In general, these regenerative endodontic procedures are well tolerated. However, some adverse events and technical challenges have been discussed.19, 20, 26 First, the triple antibiotic paste may cause staining of the crown, possibly due to the minocycline component. Although this can be managed clinically using a walking bleach procedure, it is important to minimize this potential problem by careful placement below the CEJ. Second, the MTA barrier is placed over the immature blood clot and this can lead to diffusion of the material into the root canal system, particularly given the long setting time of MTA. This can be prevented by placing a collagen plug over the blood clot prior to placement of the MTA. Third, as discussed above, the use of a local anesthetic that does not contain a vasoconstrictor greatly facilitates the ability to stimulate bleeding into the root canal system. Fourth, even with this anesthetic, it is occasionally quite difficult to stimulate bleeding into the root canal system. Interestingly, radiographic
(Fig. 1-a) Radiographic image showing an incompletely developed apex and a periradicular radiolucency of tooth #29. Note the gutta percha cone in the sinus tract that traces to the apex of tooth #29.
(Fig. 1-b) Photograph of a purulent hemorrhagic exudate discharged from tooth #29.
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success has been reported in cases that were disinfected but without generation of clinical bleeding into the root canal system26 and even in a case where the root canal system was obturated by conventional endodontic procedures.10 This suggests that the disinfection of the root canal system is critically important and that a stem
(Fig. 1-c) Radiograph showing the placement of MTA over a collagen plug.
(Fig. 2-a) Percentage change in root length from preoperative image to postoperative image, measured from the CEJ to the root apex. ***P < .001 versus MTA apexification control group (n = 20) and NSRCT control group (n = 20). (1) P < .05 versus MTA control group only. Median values for each group are depicted by horizontal line, and individual cases are indicated by the corresponding symbol.
(Fig. 1-d) 3-month recall. A slight increase of the thickness of the root canal wall and continued development of the apex are observed.
(Fig. 1-e) Two years later showing continued root development. Reproduced with permission from Jung, Lee and Hargreaves, J Endod 34:876, 2008.
(Fig. 2-b) Percentage change in dentinal wall thickness from preoperative image to postoperative image, measured at the apical third of the root (position of apical third defined in the preoperative image). ***P < .001 versus MTA apexification control group and NSRCT control group. (2) P < .05 versus NSRCT control group only. (3) P < .05 versus Ca(OH)2 and formocresol groups. (4) P < .05 versus NSRCT control group only. Reproduced with permission from Bose, Nummikoski and Hargreaves, J Endod 35:1343, 2009.
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cell source in the periradicular tissues are critical for root development. Clearly, regenerative endodontics is a field of active research that is dynamically growing in both basic research and clinical applications. Future developments have potential to revolutionize the practice of endodontics, possibly saving many teeth that would otherwise have a poor to hopeless prognosis. Although current case reports focus on applying these methods to the immature teeth with a necrotic pulp, it will be particularly interesting to apply the best lessons learned to the future application of regenerative endodontic procedures on the fully formed permanent tooth.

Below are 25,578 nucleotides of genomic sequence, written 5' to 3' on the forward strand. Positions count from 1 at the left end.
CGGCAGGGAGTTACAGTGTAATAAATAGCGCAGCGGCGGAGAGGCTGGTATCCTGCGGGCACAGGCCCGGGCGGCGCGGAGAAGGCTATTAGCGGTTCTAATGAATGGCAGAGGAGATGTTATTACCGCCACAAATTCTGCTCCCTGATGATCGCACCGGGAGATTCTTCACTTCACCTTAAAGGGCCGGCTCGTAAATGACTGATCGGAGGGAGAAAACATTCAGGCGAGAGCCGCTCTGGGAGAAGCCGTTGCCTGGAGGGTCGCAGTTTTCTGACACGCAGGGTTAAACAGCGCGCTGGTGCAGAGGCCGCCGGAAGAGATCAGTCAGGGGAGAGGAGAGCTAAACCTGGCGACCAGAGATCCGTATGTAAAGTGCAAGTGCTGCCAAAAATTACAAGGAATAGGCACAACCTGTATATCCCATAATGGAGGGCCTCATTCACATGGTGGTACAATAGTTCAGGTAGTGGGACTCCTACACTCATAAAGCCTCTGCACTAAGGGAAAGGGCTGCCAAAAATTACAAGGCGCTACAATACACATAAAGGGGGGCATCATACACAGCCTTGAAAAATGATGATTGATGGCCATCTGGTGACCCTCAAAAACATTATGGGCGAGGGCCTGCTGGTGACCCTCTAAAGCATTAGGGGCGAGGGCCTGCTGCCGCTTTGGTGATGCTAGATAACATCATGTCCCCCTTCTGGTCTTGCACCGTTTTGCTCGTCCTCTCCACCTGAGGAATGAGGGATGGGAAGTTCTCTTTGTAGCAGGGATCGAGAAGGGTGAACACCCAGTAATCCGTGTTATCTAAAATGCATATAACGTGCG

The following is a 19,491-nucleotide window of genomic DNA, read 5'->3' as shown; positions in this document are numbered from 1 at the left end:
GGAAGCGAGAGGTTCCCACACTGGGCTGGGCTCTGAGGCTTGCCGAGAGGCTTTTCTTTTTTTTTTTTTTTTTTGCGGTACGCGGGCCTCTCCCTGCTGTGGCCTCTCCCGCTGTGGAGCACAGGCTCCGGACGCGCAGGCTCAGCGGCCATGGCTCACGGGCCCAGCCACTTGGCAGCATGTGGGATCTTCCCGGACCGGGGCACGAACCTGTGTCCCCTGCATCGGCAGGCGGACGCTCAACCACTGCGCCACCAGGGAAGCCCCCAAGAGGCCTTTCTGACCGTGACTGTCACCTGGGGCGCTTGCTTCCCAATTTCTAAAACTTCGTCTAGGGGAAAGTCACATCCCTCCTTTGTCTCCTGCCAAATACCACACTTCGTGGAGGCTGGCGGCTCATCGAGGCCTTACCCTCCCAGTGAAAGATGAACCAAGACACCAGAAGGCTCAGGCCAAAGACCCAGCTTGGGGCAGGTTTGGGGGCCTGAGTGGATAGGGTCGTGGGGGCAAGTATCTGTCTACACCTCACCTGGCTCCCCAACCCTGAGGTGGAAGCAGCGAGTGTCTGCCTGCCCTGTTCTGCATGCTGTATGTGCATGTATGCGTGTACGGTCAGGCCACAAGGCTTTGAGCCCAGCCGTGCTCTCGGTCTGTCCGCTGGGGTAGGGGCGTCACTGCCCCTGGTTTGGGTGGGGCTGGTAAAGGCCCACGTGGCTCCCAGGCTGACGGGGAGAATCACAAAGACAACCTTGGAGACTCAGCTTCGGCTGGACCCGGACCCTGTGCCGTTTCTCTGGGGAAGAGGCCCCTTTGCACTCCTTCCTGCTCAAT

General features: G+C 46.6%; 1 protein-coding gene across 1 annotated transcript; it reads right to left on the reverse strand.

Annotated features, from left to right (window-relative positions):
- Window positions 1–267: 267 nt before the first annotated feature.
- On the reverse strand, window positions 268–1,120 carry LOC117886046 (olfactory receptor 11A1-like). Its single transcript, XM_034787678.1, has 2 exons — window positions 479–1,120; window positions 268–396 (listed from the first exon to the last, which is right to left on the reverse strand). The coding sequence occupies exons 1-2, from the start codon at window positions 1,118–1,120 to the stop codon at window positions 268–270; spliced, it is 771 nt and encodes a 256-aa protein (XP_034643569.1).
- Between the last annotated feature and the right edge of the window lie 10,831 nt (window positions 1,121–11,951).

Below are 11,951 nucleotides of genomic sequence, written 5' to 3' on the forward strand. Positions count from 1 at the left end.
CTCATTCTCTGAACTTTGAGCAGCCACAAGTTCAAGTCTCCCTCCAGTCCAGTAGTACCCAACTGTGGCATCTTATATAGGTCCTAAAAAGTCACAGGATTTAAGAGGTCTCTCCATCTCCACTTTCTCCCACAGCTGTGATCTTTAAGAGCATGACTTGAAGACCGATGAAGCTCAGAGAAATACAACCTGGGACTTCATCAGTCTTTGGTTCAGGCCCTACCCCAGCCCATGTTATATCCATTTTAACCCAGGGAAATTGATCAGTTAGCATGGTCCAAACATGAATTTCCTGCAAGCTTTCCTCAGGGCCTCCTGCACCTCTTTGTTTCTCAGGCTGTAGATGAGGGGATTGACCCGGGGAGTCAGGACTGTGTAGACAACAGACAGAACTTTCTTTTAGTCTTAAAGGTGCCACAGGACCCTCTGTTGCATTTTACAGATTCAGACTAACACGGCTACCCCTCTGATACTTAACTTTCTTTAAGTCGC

Successful surgical and non-surgical endodontics have one important concept in common: visualization is essential. For non-surgical endodontics, canals orifices, many of which are often less than .1mm in diameter, need to be visualized and negotiated through an access opening that may be less than 3mm in width or length. For surgical endodontics, visual differentiation between bone and root is imperative with apical root preparation and restoration often being a visualization challenge. Historically, loupes on eyeglasses allowed for magnification of 3-4 power. In the early 1990s, surgical operating microscopes (SOM) were introduced to endodontics, and presently all specialty programs certified by the American Dental Association require advanced training in the use of surgical operating microscopes. Magnification, with a directed light source, typically can be as low as 4X and as high as 25X. This outstanding visualization allows for better canal negotiation with less tooth structure removal as well as the visualization of cracks, fractures, restorative and resorption defects. For surgical endodontics, more precision is offered allowing for better location of key anatomic structures. When evaluating the success of surgical endodontic procedures using more contemporary techniques, including the use of surgical microscopy, a recent investigation yielded almost 50% greater success over using more traditional techniques.27 There are several problems that the clinician has to overcome when using a dental operating microscope. Specifically, the DOM is large and often cumbersome over the patient. It must be mounted on the ceiling or on an adjacent wall; there are also portable DOMs, which can occupy an excessive amount of floor space. For the dental assistant viewing during procedures, a separate ocular is required; when the clinician needs to reposition the microscope for better visualization, the position of the assistant’s ocular will also be changed. The DOM often has difficulty visualizing areas lateral to the long axis of the tooth, especially during surgical procedures, often requiring the patient to reposition their head or to have the DOM positioned in a direction that might be